[Gluster-devel] zero-copy readv

Anand Avati aavati at redhat.com
Thu Jan 10 06:25:15 UTC 2013

(cc'ing gluster-devel)

Bharata, I got back from vacation only today. Apologies for the delay. 
Please find my reply inline.

On 01/09/2013 07:21 PM, Bharata B Rao wrote:
> Avati,
> I have some time to work on this item now and I would appreciate any quick
> inputs from you on this.
> Regards,
> Bharata.
> On Thu, Jan 03, 2013 at 12:27:33PM +0530, Bharata B Rao wrote:
>> Hi,
>> Wish you all a happy new year!
>> Avati and I had a brief chat regarding zero-copy readv last year and I would
>> like to spend some effort now on this. To be sure that we aren't duplicating
>> efforts, I would like to ask if anybody in your org is already working on it.
>> During my first glance through the code I see that the read data coming in
>> from the rpc socket is put into an iov which traverses via several translators
>> before being presented as @iov in glfs_preadv. I can see the read data being
>> copied onto the user supplied iov in glfs_preadv via iov_copy. So there are
>> afterall not many copies happening as I had assumed earlier. There is only
>> one copy in glfs_readv and rest of the xlators (I haven't looked at cluster
>> xlators though) just work on the iov generated in the rpc layer.
>> So Avati, when you discussed about zero-copy, did you mean the data from
>> the rpc socked should be read directly into user supplied iov buffer ? I guess
>> that's not such an easy thing to do and I am not sure if that is even
>> preferred.

That is correct. Currently we have one copy (not two or more) which we 
need to bring down to zero. The extra memory copy can have adverse 
effects on the system caches (L1/L2/L3) by blowing up all the 
optimizations performed by the hardware.

>> Given that I don't see any avenues to reduce the number of iov/buffer copies
>> in the read path, can you throw some light on any other places in the read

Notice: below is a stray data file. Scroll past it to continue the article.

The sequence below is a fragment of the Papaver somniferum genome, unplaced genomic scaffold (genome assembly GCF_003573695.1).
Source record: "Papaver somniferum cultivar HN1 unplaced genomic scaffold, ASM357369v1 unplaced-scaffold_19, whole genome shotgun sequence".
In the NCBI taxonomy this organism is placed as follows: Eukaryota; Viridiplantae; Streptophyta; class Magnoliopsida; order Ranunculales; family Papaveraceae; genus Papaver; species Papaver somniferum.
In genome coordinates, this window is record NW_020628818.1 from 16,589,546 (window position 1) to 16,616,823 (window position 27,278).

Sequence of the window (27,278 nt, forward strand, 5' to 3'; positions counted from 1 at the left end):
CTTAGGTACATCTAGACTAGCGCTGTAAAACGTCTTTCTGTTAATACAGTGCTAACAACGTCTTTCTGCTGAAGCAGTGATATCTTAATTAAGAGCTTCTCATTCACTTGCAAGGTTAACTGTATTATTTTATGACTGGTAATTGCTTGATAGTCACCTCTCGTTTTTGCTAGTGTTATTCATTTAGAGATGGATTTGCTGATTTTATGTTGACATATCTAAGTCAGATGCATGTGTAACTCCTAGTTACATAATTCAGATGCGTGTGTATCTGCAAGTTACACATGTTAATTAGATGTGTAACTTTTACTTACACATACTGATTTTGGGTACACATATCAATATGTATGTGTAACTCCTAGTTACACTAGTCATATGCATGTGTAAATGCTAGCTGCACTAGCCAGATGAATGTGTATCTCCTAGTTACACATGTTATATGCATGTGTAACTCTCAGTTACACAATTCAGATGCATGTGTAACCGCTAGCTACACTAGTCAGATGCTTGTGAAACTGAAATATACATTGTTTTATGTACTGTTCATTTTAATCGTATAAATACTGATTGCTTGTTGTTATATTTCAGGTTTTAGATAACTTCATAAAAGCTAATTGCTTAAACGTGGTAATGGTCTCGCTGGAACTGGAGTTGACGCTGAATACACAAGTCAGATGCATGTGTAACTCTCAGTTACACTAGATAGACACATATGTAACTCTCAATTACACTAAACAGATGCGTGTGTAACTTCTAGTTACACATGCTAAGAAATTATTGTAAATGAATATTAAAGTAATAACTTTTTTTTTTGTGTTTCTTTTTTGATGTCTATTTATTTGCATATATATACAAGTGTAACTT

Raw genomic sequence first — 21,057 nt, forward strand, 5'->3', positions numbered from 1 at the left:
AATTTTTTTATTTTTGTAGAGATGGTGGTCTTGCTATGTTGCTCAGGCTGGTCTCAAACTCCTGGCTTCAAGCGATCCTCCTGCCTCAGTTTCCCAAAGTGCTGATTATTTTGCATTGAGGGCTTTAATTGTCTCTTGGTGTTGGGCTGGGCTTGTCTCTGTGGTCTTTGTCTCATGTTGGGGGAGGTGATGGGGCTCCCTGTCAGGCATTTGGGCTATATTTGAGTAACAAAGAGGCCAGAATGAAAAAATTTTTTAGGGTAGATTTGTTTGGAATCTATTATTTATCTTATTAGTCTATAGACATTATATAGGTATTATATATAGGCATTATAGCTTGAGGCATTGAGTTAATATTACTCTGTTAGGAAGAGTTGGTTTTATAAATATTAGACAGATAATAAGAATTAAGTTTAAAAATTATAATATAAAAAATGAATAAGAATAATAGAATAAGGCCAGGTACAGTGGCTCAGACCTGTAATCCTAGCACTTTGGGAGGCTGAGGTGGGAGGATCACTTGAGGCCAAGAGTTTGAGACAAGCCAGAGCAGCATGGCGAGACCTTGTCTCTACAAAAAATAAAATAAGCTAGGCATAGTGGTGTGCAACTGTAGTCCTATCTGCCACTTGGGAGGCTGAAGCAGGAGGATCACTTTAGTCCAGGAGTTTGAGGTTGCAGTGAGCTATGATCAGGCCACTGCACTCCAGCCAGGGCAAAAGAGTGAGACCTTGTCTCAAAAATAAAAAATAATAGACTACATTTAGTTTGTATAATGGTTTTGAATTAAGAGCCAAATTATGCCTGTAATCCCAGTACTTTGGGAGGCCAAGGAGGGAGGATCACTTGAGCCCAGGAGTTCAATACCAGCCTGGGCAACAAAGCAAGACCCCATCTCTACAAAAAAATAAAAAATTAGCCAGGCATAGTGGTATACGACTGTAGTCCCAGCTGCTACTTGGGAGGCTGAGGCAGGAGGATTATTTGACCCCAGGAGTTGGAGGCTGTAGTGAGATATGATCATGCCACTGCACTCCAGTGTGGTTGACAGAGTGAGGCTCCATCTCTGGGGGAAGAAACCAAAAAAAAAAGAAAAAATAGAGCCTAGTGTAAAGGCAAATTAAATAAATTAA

>> path, where there are redundant copies that could be removed/optimized ?

Implementing zero-copy is required both in the read path and the write 
path. The underlying principles for implementing zero-copy are actually 
very similar to those followed by the kernel for implementing O_DIRECT, i.e,

- provide special variants of the read/write fops (new fops?), one which 
follows the zero copy (direct) path with special iobufs holding pointers 
to user provided memory and another with regular iobufs into/out of 
which user data is copied. The new fop does NOT require change in the 
protocol or affect version compatibility between client and server. Both 
versions can interoperate (think how NFS protocol is agnostic to 
O_DIRECT behavior on both client and server side)

- On the write side, things are relatively simpler. Use special iobufs 
around user provided memory, make it a synchronous write in write-behind 
(i.e, act like a barrier for previous incomplete writes on the 
overlapping region and avoid small_write_collapse() optimization on it).

- On the read side things are a little more complicated. In 
rpc-transport/socket, there is a call to iobuf_get() to create a new 
iobuf for reading in the readv reply data from the server. We will need 
a framework changes where, if the readv request (of the xid for which 
readv reply is being handled) happened to be a "direct" variant (i.e, 
zero-copy), then the "special iobuf around user's memory" gets picked up 
and read() from socket is performed directly into user's memory. 
Similar, but equivalent, changes will have to be done in RDMA 
(Raghavendra on CC can help). Since the goal is to avoid memory copy, 
this data will be bypassing io-cache (and purging pre-cached data of 
those regions along the way).

Hope that helps,

More information about the Gluster-devel mailing list